According to the CDC, the rates of Attention Deficit Hyperactivity Disorder (ADHD) diagnosis in children continue to rise each year. In fact the number of reported cases of ADHD has increased by 42 percent since 2003. Add to those statistics the steady increase of ADHD diagnosis in adults and it’s clear to see that ADHD is a serious and growing medical condition.
Or is it?
Many in and out of the medical field argue that the rising ranks of ADHD sufferers are largely the result of aggressive ad campaigns by pharmaceutical companies, encouraging doctors to prescribe billions of dollars worth of drugs each year for a medical condition that may not exist at all. Looking at the arguments on both sides of the issue, there seem to be legitimate claims for both.
On the pro side of ADHD, many clinicians claim that, just like other medical conditions, ADHD comes with its own set of symptoms. And these symptoms can cause real problems with school, work, and relationships. In a recent New York Times Consults blog post discussing whether or not ADHD is a real disease, Dr. Russell A. Barkley, clinical professor of psychiatry at the Medical University of South Carolina argues that “Symptoms of A.D.H.D., like distractedness and impulsiveness can occur in varying degrees within the general population. As symptoms increase in severity, the condition can become more troublesome, eventually impairing a child’s major life activities.” When things get to that point, Dr. Barkley cautions, “it may be time to seek professional advice.”
According to Neurologist Richard Saul, whose new book, ADHD Does Not Exist: The Truth About Attention Deficit and Hyperactivity Disorder, is due to hit the shelves in February, seeking professional advice all too often results in a quick ADHD diagnosis and a prescription for stimulants that can lead to addiction. Based on years of experience treating patients who claimed that they had short attention spans and had difficulty staying focused, Dr. Saul contends that ADHD isn’t a disease at all, but merely a collection of symptoms. In fact, Saul says that the diagnosis of ADHD has no place in the American Psychiatric Association’s Diagnostic and Statistical Manual and he would like to see it removed.
As for the issue of overdiagnosis of ADHD, Dr. Barkley in his New York Times blog said that “There is no way to know in advance if a particular doctor is over diagnosing the disorder in the patients they see.” He went on to say that in his opinion, most doctors are “very conservative in giving a diagnosis.”
Regardless of which side you take in the ADHD debate, the rise in the number of prescriptions for drugs such as Ritalin and Adderall—along with a host of other stimulant drugs used to treat ADHD—is cause for concern. According to data from the National Institutes of Health, the fastest growth of prescribed drug use is among 13-18 year-olds. But ADHD prescriptions for adults are quickly catching up.
In an April 22, 2010 segment of “60 Minutes”, the disturbing trend of use and abuse of ADHD drugs among college students was examined. According to a survey of nearly 2,000 students at the University of Kentucky in Lexington, a full 34 percent of undergraduates admitted to taking ADHD drugs without a doctor’s prescription. In addition, 50-60 percent of Juniors and Seniors surveyed reported taking ADHD drugs. Apparently the longer students are in school, the more likely they are to use them.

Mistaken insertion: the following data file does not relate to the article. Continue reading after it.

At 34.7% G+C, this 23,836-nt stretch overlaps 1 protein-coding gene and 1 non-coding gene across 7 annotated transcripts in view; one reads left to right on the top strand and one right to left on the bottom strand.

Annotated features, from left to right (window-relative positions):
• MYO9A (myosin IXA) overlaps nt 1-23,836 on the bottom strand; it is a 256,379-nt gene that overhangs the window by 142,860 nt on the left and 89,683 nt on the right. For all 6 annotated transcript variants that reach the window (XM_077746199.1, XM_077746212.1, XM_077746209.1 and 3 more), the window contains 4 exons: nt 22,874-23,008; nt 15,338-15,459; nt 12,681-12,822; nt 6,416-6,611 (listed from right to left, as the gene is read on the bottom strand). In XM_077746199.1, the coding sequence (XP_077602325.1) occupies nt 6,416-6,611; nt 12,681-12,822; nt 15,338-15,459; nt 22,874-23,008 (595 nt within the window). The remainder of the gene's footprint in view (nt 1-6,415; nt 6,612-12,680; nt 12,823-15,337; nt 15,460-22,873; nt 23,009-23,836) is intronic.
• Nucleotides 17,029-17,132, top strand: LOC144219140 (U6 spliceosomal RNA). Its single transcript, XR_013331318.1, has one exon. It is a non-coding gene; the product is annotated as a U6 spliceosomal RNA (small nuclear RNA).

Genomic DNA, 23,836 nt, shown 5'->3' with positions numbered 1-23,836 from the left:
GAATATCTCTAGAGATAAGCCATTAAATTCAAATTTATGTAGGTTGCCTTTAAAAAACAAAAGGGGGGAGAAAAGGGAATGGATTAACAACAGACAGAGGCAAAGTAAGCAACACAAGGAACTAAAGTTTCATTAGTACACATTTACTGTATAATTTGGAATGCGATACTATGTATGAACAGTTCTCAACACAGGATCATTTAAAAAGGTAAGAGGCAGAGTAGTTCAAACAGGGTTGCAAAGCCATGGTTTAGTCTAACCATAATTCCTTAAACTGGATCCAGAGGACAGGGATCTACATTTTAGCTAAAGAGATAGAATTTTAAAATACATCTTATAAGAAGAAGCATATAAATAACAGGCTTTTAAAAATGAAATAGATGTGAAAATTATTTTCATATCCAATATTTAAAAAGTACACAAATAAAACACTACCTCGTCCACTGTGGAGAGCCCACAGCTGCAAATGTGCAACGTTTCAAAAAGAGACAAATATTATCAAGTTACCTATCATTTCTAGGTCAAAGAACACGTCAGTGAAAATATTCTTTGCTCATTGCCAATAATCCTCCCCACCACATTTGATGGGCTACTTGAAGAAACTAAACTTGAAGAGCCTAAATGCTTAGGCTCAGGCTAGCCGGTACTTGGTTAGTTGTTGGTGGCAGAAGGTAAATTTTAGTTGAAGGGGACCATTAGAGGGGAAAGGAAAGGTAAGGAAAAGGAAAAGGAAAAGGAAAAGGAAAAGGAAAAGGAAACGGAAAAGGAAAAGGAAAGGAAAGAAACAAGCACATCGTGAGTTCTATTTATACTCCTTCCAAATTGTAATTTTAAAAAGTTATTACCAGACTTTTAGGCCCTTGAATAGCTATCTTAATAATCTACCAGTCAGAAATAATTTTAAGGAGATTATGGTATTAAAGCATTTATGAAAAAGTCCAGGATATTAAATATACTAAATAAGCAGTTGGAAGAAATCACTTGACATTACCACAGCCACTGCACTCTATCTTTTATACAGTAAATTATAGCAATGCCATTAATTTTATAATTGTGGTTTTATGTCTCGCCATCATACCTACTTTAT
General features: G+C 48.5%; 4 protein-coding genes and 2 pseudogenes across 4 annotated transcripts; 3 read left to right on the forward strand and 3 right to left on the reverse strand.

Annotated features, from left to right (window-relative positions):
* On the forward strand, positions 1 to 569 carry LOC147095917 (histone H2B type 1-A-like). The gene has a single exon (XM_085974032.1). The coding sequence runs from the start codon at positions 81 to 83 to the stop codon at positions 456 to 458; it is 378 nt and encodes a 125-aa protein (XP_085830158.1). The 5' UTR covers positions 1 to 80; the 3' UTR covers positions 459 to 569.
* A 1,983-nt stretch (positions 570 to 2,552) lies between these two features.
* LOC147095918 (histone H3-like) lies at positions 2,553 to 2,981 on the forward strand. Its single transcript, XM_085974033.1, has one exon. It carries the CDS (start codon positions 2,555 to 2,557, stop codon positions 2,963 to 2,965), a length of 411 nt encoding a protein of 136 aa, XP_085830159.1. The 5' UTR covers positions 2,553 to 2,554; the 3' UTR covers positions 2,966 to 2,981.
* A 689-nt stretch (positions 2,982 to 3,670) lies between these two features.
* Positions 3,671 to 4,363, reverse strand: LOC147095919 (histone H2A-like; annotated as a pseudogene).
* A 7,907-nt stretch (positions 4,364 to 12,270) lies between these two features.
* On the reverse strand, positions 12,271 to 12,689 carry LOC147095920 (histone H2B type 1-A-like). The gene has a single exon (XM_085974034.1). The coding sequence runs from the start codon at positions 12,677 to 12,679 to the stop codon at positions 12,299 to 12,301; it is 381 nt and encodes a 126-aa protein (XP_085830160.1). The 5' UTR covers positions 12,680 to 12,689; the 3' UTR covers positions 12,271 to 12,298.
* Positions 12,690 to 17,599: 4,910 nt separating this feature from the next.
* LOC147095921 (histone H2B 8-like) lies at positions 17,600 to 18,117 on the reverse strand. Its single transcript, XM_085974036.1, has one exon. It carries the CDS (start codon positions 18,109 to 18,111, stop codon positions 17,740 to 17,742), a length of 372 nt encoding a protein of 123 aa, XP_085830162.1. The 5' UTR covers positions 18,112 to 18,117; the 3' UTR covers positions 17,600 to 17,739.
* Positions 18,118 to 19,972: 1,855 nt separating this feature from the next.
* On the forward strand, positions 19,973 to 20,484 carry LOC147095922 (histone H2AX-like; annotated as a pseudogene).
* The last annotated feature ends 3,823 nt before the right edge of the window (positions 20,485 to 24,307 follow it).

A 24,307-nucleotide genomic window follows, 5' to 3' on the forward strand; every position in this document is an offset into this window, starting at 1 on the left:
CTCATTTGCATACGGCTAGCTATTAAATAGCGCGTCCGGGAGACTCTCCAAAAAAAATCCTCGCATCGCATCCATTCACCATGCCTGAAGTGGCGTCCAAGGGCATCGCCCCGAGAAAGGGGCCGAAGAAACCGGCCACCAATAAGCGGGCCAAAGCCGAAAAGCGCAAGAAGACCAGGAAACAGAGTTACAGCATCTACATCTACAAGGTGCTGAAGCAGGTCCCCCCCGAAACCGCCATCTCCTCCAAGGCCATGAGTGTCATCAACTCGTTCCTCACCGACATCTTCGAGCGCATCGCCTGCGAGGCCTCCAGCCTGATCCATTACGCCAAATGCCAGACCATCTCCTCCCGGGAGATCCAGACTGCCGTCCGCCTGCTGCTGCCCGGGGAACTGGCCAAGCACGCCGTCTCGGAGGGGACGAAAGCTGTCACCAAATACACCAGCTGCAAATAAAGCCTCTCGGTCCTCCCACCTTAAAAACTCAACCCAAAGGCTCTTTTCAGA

This increase in the use and abuse of prescription drugs for ADHD has been attributed by a number of critics to aggressive marketing by Big Pharma. After all, with monthly supplies of many of these medications running into the hundreds of dollars, ADHD has become a major cash cow for drug companies. It’s no wonder that drug companies are spending large amounts of money to make sure physicians know how much these drugs can benefit their patients. Unfortunately, while promoting their products they tend to downplay the potential side effects of stimulant drugs, such as insomnia, anxiety, irritability, abnormal weight-loss, mood problems, self-destructive behaviors and even suicide. Not surprisingly, the FDA has cited every major maker of ADHD drugs on numerous occasions for making false and misleading advertising claims.
In weighing the arguments concerning whether ADHD is a legitimate medical condition or a fabricated franchise to generate billions of dollars for Big Pharma, the truth probably lies somewhere in the middle. ADHD most likely is a legitimate neurological disease. And there is plenty of evidence to support the benefits of medications used to treat it. However, the trend to over diagnose and overprescribe these medications clearly needs to be addressed. As the debate continues, hopefully physicians, parents and patients alike will become better equipped to make more informed decisions concerning ADHD.
That being said, if you’re legitimately concerned about a child who may have ADD or ADHD, you still shouldn’t hesitate to visit a doctor who can give you advice for your specific situation. A service like ZocDoc, the Yellowpages, or RateMD could help you find one who has experience diagnosing ADD and ADHD.